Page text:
Russian opposition leader, politician, and anti-corruption activist, Alexei Navalny’s recent Twitter thread slamming Twitter’s censorship of President Trump was widely shared by the Anti-Ban crowd.
Within the thread, Navalny includes some classic what-about-isms:
Navalny’s argument here is compromised of two parts:
Part 1 — These other people should be banned if Trump was!
Part 2 — But they weren’t, so Trump shouldn’t have been.
However, while Part 1 may be true, but that doesn’t mean Twitter was wrong to ban Trump. It just means the others may need to be as well.
Furthermore, Navalny misses several critical pieces of the puzzle here.
First and foremost is that Twitter was responding to President Trump’s use of Twitter to incite and glorify violence; Trump wasn’t simply being punished by Twitter for being naughty out in the real world, they were holding him responsible for abusing Twitter’s platform by using it as a weapon for violence instead of a simple tool for communication.
Again, Trump did this to himself.
Secondly, as consequential as Putin, Maduro, and other nasty people who still have access to Twitter maybe, their global influence and importance pale in comparison to the President of the United States.
Before President Trump, every other President understood that the office of the President and the words they spoke held an elevated level of significance and brought an unparalleled level of scrutiny.
We often hear the political axiom, “the words of a President matter.”
And they do.
The President is supposed to be the Leader of the Free World and the global cheerleader of democracy.
President Trump has led an assault on democracy for years, but no more clearly and reprehensibly than he did when he aided, encouraged, and gave his “love” to those who terrorized the seat of our democracy.
The role of President of the United States is a role that is singularly unique from any and all others. Twitter cannot, should not, and did not, treat President Trump like any old Twitter user because he is not one.
The repeated BS charade of self-censorship by President Trump
Self-victimization is a part of President Trump’s DNA, and this was on full display when he got himself banned from Twitter.
His removal from Twitter is not an example of a slippery slope of censorship. It’s an example of a crazy person with incredible responsibilities consistently flaunting them, repeatedly ignoring the rules of his favorite communication tool — ever so consistent with his belief that he is above the laws and rules that the rest of us have to adhere to — and using a private company’s resources to incite and glorify violence.
President Trump was censored by Twitter and others because they are more responsible than he is.
Still, President Trump was not silenced, even though he has been virtually silent in the days following the horror show his supporters brought to our nation’s capital at his request. Again, he has silenced himself.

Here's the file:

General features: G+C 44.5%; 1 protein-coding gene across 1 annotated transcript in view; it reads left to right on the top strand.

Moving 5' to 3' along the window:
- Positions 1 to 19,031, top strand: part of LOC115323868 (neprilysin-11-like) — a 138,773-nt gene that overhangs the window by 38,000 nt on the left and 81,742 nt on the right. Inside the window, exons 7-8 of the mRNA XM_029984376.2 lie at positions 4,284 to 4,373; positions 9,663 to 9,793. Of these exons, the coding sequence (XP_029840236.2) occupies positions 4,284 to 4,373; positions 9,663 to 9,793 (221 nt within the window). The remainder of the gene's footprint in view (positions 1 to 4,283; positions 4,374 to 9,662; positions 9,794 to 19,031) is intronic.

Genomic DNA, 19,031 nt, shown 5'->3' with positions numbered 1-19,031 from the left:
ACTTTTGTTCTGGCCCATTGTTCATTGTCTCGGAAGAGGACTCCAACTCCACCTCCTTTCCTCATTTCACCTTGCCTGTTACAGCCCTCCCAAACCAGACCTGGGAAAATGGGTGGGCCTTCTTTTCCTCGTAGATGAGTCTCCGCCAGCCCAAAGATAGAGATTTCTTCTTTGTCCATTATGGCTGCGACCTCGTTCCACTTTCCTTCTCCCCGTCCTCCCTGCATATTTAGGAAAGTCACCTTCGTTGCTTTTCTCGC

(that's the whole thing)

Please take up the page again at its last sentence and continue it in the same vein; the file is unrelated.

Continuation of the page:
That bears repeating: President Trump has silenced himself.
He has chosen not to deliver a prime-time address to the nation on national television addressing the riots he asked for and his supporters started for him.
He has chosen not to walk into the White House Press Room to speak to reporters, just as he chose to end daily White House Press briefings long ago.
He has chosen not to give interviews to any news networks or newspapers.
He continues to have access to the White House Twitter account.
President Trump could instantly speak to the nation if he wanted to. But he has silenced himself.
He has access to an assortment of messaging megaphones no one else has access to, he is just choosing not to use them to boost his pathetic, nonsensical case that he has been censored and therefore silenced.
Side Note Consideration to Ask Yourself: If President Trump and his defenders are making the claim that he “has the right to Twitter” then do you and I have the right to the White House Press Room? Is it your right and mine to walk into a private newsroom and demand that they broadcast our message? Of course not. Those platforms for communication, like Twitter, are privileges that are earned and can be taken away.)
President Trump continues to have access to a plethora of tools that he could use to gain the world’s attention and share his message. If he chooses not to use them, that’s his choice, just as it was his choice to do everything he could to get tossed off Twitter.
President Trump used Twitter to broadcast messages that were socially unacceptable for any human, let alone the President of the United States, and clearly unacceptable to Twitter, according to their publicly stated rules and standard; after careful examination, Twitter chose to exercise their right and responsibility to remove him to suppress his unacceptable messages. That is the very definition of censorship… and in this case, there is nothing wrong with that.
Trump earned his censorship by Twitter. He has chosen to be almost completely silent since the insurrection of our nation’s capital.
He has chosen his fate.
It is our choice to fall for his charade or call it for what it is, bullshit.